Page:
Pediatric Cardiology

, Volume 30, Issue 3, pp 306–310 | Cite as

The Longitudinal Course of Cardiomyopathy in Friedreich’s Ataxia During Childhood

  • Alaina Kipps
  • Mark Alexander
  • Steven D. Colan
  • Kimberlee Gauvreau
  • Leslie Smoot
  • Lisa Crawford
  • Basil T. Darras
  • Elizabeth D. Blume
Original Article


Background Clinical heart disease was recognized in the first descriptions of Friedreich’s ataxia (FA). Cardiac manifestations reported for this progressive neurologic disease include hypertrophic cardiomyopathy, dilated cardiomyopathy, and electrophysiologic disturbances. Longitudinal data for childhood cases are limited. This study aimed to define the longitudinal course of the cardiac abnormalities with FA diagnosed during childhood and to correlate the presence of cardiomyopathy with clinical and genetic factors. Methods A retrospective chart review was conducted, with prospective, blinded interpretation of echocardiograms and electrocardiograms. All the patients with a diagnosis of FA referred to the cardiology department of a single institution from 1974 to 2004 were included in the study. Results This study investigated a total of 113 echocardiograms for 28 patients. Overall, the group had left ventricular hypertrophy and normal systolic function, with a median mass z-score of 2.48 (range, −3.8 to 35.6) and a median ejection fraction (EF) of 61% (range, 23–81%). Of the 28 patients, 23 (82%) had two or more echocardiograms. The median follow-up time to the most recent echocardiogram was 5.1 years (range, 0.4–16.5 years). Many in this longitudinal follow-up cohort (57%) showed hypertrophic cardiomyopathy on at least one echocardiogram, with the last follow-up assessment showing systolic dysfunction for 38% of these patients. There was a slow nonlinear decline in systolic function over time, with the mean EF decreasing more rapidly as age increased (p = 0.02) and maintenance of EF in the normal range until the age of 22 years. Of the 12 patients with systolic dysfunction and follow-up echocardiograms, 10 showed improvement to the normal EF range on at least one echocardiogram, and 5 remained normal through the last study. None of the trends in cardiac function and morphology correlated with frataxin GAA repeat length (the primary genetic defect in FA) or ambulatory status. One patient required an implantable defibrillator. There were no deaths or heart transplantations. Conclusions Overall, patients with FA have preserved cardiac function with increased mass throughout childhood. Because many patients who experience depressed systolic function show improvement in subsequent studies, evaluation for potentially reversible causes of heart failure should be conducted. Relative clinical stability during childhood and maintenance of normal systolic function into the second decade may be helpful for parent and patient education.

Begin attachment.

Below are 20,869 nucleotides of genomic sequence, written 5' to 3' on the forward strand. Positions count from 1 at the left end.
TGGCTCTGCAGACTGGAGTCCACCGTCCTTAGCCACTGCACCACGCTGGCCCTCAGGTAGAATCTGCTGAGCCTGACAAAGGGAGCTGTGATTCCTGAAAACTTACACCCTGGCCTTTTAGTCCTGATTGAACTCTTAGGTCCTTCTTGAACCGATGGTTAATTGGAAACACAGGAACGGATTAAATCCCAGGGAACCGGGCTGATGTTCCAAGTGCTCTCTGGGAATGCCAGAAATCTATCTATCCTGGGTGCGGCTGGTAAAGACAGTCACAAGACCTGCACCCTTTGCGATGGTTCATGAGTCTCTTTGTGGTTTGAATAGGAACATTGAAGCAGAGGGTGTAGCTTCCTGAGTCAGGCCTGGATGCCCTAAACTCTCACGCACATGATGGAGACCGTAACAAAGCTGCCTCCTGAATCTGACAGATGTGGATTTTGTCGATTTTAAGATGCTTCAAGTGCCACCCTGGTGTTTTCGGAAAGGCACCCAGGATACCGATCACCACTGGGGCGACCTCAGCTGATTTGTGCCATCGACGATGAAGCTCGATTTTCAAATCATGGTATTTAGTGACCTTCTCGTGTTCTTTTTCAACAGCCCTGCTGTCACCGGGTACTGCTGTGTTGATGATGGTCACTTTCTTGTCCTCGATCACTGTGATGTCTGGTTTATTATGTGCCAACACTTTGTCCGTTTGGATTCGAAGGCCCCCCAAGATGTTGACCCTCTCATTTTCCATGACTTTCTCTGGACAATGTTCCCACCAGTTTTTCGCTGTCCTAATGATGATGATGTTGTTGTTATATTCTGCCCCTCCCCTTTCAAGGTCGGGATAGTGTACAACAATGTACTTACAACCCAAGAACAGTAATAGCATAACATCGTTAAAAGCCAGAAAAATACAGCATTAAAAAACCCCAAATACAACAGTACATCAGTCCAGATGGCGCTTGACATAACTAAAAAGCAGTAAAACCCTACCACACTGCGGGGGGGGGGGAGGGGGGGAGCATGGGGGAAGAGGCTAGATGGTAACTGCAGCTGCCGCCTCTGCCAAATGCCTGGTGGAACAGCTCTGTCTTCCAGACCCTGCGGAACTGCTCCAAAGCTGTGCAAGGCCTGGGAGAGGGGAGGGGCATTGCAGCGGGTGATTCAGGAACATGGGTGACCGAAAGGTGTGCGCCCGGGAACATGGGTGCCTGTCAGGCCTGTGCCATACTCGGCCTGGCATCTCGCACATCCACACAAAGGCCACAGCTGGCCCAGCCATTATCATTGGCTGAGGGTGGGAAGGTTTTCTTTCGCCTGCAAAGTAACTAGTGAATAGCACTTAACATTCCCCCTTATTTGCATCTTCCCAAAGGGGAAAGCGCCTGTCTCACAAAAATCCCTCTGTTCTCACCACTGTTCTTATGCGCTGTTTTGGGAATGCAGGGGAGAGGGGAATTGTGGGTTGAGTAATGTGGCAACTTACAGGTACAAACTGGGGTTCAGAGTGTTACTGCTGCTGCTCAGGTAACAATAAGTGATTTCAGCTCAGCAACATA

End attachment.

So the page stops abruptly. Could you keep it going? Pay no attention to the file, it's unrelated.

Friedreich’s ataxia Cardiomyopathy (secondary) Heart disease Child Adolescent 



Friedreich’s ataxia


Left ventricle


Ejection fraction


Fractional shortening


End-diastolic dimension


End-diastolic volume


Hypertrophic cardiomyopathy




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Copyright information

© Springer Science+Business Media, LLC 2008

Authors and Affiliations

  • Alaina Kipps
    • 1
  • Mark Alexander
    • 1
  • Steven D. Colan
    • 1
  • Kimberlee Gauvreau
    • 1
  • Leslie Smoot
    • 1
  • Lisa Crawford
    • 1
  • Basil T. Darras
    • 2
  • Elizabeth D. Blume
    • 1
  1. 1.Department of CardiologyBostonUSA
  2. 2.Department of NeurologyChildren’s Hospital, BostonBostonUSA

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